ISLAMABAD: An accountability court on Tuesday sought more time from the Supreme Court to conduct trial in the references filed by the National Accountability Bureau (NAB) against members of the Sharif family.
Accountability court judge Muhammad Bashir, who presides over the hearings, has written a letter to the top court requesting for a second extension in the trial.
Meanwhile, the court has summoned head of the Joint Investigation Team (JIT) Wajid Zia to record his statement in the Al-Azizia & Hill Metal Establishment reference.
The NAB had filed three references against the Sharif family in wake of the Panama Papers scandal.
In March, the Supreme Court had granted a two-month extension to the accountability court to wrap up the proceedings.
The three-judge bench headed by Justice Ejaz Afzal Khan and comprising Justice Azmat Saeed Sheikh and Justice Ijazul Ahsan took up the pleas and granted extension in the earlier six-month deadline for concluding the NAB references against the Sharif family.
However, as the two-month deadline expires, the court has yet to record the statements of three more witnesses whom the defence counsel would then cross examine
Subsequently, the accused standing trial would record their statements and then the prosecution and defence would present arguments and give rebuttal.
Meanwhile, the accused can also bring witnesses in their defence once they record the statements. Once the remaining three witnesses record their statements, defence counsel concludes cross examination, prosecution and defence finish presenting arguments and rebuttals, the court would reserve the judgment in the references.
Judge Bashir remarked that the matter of recording the statement of the accused before or after the prosecution witnesses would be decided after the Supreme Court responds to the request.
He, however, directed Zia to appear before court for recording his statement on May 10.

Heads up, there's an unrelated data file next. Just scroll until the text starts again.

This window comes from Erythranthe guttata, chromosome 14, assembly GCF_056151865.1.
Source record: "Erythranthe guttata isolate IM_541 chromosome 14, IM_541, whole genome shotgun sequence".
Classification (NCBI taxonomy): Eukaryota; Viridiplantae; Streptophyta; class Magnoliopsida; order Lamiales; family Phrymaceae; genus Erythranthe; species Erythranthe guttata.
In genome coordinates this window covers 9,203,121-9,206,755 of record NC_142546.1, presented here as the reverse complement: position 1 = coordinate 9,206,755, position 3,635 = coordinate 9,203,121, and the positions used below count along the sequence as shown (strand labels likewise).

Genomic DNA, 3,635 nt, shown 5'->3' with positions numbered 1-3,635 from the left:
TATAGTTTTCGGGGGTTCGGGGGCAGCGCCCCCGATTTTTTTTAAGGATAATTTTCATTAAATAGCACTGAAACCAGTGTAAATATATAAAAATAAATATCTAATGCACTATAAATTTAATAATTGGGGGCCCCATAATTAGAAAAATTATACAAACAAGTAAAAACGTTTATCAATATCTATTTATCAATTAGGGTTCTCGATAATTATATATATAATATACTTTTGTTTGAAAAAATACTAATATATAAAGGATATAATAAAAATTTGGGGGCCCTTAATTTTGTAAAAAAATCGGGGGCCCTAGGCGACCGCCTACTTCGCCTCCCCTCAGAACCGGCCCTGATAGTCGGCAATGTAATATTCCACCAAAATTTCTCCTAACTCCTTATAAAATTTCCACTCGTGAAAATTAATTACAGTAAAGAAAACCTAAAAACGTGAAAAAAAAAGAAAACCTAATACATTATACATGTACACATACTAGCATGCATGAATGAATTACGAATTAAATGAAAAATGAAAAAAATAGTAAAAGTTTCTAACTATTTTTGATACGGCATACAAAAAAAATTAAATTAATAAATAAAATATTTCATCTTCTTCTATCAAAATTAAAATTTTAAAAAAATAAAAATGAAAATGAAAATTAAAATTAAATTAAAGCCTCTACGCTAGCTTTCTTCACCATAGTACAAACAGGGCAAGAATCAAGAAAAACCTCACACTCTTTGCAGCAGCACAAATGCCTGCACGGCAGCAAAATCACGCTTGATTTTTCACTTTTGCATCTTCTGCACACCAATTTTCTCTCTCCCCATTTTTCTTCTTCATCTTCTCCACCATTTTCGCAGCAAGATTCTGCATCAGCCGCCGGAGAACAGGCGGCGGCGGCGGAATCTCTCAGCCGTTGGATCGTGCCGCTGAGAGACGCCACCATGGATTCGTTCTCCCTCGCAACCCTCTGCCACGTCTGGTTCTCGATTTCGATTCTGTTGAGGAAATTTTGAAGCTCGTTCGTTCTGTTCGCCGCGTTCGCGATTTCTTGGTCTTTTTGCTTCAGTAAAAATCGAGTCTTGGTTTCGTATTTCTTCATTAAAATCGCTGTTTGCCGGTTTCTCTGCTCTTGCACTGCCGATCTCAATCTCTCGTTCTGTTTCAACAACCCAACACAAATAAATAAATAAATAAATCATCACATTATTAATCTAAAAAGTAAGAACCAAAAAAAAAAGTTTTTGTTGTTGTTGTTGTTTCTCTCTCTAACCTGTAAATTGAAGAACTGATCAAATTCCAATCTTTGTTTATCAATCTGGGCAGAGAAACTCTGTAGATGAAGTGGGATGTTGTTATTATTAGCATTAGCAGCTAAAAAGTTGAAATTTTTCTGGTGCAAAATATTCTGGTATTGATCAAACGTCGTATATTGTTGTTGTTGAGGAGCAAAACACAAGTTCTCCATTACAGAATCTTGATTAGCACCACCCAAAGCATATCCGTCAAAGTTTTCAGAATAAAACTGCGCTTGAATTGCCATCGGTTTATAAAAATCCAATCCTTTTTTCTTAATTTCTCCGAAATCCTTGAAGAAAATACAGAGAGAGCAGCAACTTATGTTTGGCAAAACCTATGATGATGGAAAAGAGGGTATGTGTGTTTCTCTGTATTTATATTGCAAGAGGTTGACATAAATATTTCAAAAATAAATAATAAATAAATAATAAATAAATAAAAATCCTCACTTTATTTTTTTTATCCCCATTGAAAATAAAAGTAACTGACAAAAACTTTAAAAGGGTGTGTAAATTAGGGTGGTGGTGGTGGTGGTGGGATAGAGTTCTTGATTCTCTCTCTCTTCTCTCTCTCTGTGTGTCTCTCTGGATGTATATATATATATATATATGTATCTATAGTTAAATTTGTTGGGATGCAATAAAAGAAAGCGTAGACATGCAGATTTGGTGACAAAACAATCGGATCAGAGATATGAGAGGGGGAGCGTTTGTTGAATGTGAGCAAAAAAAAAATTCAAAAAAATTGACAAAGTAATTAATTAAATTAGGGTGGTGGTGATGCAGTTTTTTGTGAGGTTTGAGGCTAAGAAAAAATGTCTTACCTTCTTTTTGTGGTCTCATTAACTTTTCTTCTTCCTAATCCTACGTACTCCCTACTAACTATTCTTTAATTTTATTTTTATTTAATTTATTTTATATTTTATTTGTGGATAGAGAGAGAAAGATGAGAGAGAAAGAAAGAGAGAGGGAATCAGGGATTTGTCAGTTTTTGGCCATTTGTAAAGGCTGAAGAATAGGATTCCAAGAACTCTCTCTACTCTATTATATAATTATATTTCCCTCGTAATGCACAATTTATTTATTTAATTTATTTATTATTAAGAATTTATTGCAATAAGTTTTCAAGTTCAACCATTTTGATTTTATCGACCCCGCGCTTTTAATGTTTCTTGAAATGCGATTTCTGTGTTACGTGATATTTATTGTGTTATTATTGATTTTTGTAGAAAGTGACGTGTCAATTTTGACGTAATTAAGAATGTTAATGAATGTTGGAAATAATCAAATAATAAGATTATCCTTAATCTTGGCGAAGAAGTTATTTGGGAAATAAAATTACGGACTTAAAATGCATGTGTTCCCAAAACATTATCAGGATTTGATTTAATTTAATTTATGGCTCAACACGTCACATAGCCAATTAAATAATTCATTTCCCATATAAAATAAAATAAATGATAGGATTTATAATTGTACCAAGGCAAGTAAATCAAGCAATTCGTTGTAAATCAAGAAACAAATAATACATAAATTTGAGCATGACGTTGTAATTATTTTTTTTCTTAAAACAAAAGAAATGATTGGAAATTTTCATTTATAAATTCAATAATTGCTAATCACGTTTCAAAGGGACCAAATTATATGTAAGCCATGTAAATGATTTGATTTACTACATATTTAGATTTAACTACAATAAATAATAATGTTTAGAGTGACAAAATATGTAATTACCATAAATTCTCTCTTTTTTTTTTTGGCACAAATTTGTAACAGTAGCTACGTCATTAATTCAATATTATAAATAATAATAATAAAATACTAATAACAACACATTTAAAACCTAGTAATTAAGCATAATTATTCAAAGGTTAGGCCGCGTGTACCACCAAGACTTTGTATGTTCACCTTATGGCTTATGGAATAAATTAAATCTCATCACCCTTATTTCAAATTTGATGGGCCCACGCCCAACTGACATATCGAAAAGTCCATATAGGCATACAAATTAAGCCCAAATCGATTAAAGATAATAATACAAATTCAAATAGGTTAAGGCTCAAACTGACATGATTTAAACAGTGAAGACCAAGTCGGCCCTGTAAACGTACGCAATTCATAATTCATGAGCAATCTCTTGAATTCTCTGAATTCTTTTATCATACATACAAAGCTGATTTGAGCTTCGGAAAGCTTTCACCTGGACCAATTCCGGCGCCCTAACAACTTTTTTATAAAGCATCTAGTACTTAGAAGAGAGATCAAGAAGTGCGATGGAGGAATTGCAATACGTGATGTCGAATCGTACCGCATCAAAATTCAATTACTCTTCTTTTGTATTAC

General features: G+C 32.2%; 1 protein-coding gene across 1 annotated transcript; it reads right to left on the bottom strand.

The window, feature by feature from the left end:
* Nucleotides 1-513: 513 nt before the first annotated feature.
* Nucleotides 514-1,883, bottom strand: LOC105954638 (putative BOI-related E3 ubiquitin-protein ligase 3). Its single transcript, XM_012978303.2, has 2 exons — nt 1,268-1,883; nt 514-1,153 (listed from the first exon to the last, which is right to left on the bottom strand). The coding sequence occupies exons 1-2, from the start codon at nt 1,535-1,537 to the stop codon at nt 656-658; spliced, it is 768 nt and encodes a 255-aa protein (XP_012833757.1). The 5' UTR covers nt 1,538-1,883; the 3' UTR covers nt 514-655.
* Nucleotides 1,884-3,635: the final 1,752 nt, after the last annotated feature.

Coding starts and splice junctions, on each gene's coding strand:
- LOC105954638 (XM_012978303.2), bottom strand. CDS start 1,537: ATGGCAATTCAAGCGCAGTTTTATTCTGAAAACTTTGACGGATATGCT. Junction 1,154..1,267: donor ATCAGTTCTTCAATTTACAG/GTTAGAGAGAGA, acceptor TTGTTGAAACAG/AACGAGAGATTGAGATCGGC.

During the proceeding, Sharif’s counsel Khawaja Haris said the apex court should consider granting a three-month extension to which the judge replied that the Supreme Court will decide the time limit.
Maryam Nawaz’s counsel, Amjad Parvez, said that in order to conduct transparent trials, the defence has to be given equal amount of time to prepare as the prosecution.
“They [prosecution] took a time of eight months for 18 witnesses,” Parvez said.
During Tuesday’s hearing, Judge Bashir remarked that the decision on all three references would be announced together. The three references hold the entire Sharif family, including son-in-law Capt (retd) Safdar as accused in the case.
Last year, the Supreme Court disqualified prime minister Nawaz Sharif from holding public office over failure to disclose his ‘un-withdrawn receivables, constituting assets’ in his nomination papers filed ahead of the 2013 general elections.
Interestingly, his disqualification was not made on the basis of corruption charges levelled by the PTI and others after the emergence of the Panama Papers.
The 11.5 million documents from the Panamanian law firm, Mossack Fonseca, exposed how affluent all over the world used shell companies and offshore tax havens to hide their wealth.
The disqualification was made on the basis of documents collected by the Joint Investigation Team, which was probing the Sharif family.
The documents showed that the former prime minister had been an employee of a Dubai-based firm, Capital FZE, and as chairman of its board on a salary.
However, during the trial, JIT Head Wajid Zia admitted in a startling revelation that the team did not collect any document to establish if the deposed prime minister had received salary from the Capital FZE Company.
The documents obtained from a law firm and stamped by the Jebel Ali Free Zone Authority (JAFZA) apparently pertain to former prime minister’s employment contract, payment certificate, personal details, him being the chairman of the board at Capital FZE from July 8, 2006, to July 7, 2008, but they do not state that Sharif actually received salary from the company.